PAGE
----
|Increasing Virtualization Insanity
||[Aug. 13th, 2007|04:52 pm]
People are starting to realize how broken the Xen model is with its privileged Dom0 domain. But the actions they want to take are simply ridiculous: they want to add the drivers back into the hypervisor. There are many technical reasons why this is a terrible idea. You'd have to add (back, mind you, Xen before version 2 did this) all the PCI handling and lots of other lowlevel code which is now maintained as part of the Linux kernel. This would of course play nicely into Xensource's (the company) pocket. Their technical people so far turn this down but I have no faith in this group: sooner or later they want to be independent of OS vendors and have their own mini-OS in the hypervisor. Adios remaining few advantages of the hypervisor model. But this is of course also the direction of VMWare who loudly proclaim that in the future we won't have OS as they exist today. Instead only domains with mini-OS which are ideally only hooks into the hypervisor OS where single applications run.
I hope everybody realizes the insanity of this:
And worst of all:
- If they really mean single application this must also mean single-process. If not, you'll have to implement an OS which can provide multi-process services. But this means that you either have no support to create processes or you rely on an mini-OS which is a front for the hypervisor. In VMWare's case this is some proprietary mini-OS and I imagine Xensource would like to do the very same.
- Imagine that you have such application domains. All nicely separated because replicated. The result is a maintainance nightmare. What if a component which is needed in all application domains has to be updated? In a traditional system you update the one instance per machine/domain. With application domains you have to update every single one and not forget one.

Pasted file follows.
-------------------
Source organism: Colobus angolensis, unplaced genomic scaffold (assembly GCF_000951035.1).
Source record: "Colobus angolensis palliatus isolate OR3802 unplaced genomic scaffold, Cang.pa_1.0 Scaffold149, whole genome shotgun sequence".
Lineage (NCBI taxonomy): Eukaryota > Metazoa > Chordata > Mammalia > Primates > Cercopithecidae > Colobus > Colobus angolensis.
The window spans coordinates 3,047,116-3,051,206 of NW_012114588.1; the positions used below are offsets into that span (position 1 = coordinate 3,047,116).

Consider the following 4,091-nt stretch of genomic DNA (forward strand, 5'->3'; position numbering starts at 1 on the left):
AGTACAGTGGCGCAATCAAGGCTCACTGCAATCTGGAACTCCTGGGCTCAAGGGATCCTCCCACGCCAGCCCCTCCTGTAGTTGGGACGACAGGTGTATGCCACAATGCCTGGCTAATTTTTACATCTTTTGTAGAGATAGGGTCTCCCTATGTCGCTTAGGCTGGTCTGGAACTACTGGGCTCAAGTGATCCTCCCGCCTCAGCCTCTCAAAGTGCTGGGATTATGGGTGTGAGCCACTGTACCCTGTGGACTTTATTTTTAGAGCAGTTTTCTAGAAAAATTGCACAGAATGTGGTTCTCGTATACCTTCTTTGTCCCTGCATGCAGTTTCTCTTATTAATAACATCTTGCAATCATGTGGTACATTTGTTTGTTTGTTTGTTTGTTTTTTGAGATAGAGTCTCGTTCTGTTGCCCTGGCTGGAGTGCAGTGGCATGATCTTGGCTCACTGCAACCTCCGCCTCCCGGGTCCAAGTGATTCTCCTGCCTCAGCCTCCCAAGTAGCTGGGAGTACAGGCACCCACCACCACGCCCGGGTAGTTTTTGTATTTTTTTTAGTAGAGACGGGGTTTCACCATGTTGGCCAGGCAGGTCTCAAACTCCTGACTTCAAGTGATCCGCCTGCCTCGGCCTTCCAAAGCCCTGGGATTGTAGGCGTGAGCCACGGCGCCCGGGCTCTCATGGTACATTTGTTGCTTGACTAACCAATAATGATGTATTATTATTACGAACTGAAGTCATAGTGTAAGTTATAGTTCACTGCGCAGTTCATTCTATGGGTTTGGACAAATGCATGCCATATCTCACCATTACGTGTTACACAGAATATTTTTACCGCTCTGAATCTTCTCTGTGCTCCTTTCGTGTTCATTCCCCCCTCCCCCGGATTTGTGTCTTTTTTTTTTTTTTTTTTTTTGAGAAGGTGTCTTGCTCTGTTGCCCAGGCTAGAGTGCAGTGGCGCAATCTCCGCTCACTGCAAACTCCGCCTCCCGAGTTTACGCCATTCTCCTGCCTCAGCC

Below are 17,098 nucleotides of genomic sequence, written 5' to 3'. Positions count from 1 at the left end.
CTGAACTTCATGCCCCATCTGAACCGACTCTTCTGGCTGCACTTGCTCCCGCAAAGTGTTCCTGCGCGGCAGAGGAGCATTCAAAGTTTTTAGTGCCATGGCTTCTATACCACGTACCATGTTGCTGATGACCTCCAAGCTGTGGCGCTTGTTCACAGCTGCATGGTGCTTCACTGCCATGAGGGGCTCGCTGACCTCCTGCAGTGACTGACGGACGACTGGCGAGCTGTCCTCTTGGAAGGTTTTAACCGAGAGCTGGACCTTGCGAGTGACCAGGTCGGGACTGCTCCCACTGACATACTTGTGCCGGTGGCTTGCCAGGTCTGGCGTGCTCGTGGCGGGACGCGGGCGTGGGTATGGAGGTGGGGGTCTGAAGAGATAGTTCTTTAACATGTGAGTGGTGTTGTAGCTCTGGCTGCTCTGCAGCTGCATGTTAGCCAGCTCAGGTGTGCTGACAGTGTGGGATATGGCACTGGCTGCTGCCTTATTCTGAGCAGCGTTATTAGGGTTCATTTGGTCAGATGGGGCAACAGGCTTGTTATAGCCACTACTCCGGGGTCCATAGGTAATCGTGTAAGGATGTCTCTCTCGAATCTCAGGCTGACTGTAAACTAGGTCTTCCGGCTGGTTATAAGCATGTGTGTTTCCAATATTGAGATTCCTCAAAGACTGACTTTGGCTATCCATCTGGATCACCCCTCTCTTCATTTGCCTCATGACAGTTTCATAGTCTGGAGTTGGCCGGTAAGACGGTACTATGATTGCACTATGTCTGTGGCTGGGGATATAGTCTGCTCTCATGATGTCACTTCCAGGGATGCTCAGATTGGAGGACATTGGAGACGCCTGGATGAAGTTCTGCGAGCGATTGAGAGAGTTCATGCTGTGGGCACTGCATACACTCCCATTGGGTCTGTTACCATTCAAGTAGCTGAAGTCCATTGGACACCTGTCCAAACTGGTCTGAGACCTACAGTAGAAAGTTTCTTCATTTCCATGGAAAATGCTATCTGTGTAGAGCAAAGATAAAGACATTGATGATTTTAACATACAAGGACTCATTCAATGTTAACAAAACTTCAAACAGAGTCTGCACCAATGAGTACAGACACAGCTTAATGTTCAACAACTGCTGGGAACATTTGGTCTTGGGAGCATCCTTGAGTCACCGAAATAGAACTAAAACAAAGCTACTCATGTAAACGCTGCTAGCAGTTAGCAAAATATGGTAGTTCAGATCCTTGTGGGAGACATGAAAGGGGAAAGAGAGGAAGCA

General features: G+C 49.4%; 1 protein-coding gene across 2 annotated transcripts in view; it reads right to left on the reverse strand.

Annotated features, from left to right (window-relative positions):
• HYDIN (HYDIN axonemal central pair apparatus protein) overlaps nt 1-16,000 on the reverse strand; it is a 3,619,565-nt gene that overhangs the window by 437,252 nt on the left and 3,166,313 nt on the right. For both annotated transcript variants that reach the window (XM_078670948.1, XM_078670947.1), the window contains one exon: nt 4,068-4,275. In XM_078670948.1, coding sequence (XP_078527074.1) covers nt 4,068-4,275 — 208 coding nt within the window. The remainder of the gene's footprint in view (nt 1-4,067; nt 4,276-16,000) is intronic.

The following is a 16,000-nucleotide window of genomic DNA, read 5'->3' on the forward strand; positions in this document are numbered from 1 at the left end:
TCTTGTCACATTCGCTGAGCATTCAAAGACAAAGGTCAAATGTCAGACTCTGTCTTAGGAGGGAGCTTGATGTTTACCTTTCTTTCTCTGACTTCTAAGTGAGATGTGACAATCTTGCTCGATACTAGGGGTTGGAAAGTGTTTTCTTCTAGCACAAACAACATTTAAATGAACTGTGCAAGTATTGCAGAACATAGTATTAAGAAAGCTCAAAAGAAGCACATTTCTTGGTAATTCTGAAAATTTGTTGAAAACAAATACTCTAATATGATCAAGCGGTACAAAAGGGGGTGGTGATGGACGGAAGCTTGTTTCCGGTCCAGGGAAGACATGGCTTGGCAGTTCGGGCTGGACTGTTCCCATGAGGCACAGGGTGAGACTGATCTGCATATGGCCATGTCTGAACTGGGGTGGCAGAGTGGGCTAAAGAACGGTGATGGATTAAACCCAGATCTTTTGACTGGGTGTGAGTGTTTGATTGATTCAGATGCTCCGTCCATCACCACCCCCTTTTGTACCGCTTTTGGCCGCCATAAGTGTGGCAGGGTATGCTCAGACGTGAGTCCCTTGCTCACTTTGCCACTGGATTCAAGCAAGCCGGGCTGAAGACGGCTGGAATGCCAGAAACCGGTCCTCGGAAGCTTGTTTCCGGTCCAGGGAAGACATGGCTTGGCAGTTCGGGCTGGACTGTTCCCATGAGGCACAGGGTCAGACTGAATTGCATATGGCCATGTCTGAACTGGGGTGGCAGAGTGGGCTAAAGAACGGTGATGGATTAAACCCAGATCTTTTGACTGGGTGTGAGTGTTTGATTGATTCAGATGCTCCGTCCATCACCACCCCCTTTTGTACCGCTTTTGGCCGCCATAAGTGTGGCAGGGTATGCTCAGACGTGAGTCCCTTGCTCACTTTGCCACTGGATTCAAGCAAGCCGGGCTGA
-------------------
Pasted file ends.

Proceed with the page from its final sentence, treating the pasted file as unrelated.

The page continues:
- Don't people realize that this is the KVM model just implemented much poorer and more proprietary? If you invite drivers and all the infrastructure into the hypervisor it is not small enough anymore to have a complete code review. I.e., you end up with a full OS which is too large for that. Why not use one which already works: Linux.
I fear I have to repeat myself over and over again until the last person recognizes that the hypervisor model does not work for the type of virtualization for commodity hardware we try to achieve. Using a hypervisor was simply the first idea which popped into people's head since it was already done before in quite different environments. The change from Xen v1 to v2 should have shown how rotten the model is. Only when you take a step back you can see the whole picture and realize the KVM model is not only better, it's the only logical choice.
I know people have invested into Xen and that KVM is not yet there yet but a) there has been a lot of progress in KVM-land and b) the performance is constantly improving and especially with next year's processor updates hardware virtualization costs will go down even further.
For sysadmin types this means: do what you have to do with Xen for now. But keep the investments small. For developers this means: don't let yourself be tied to a platform. Use an abstraction layer such as libvirt to bridge over the differences. For architects this means: don't looking to Xen for answers, base your new designs on KVM.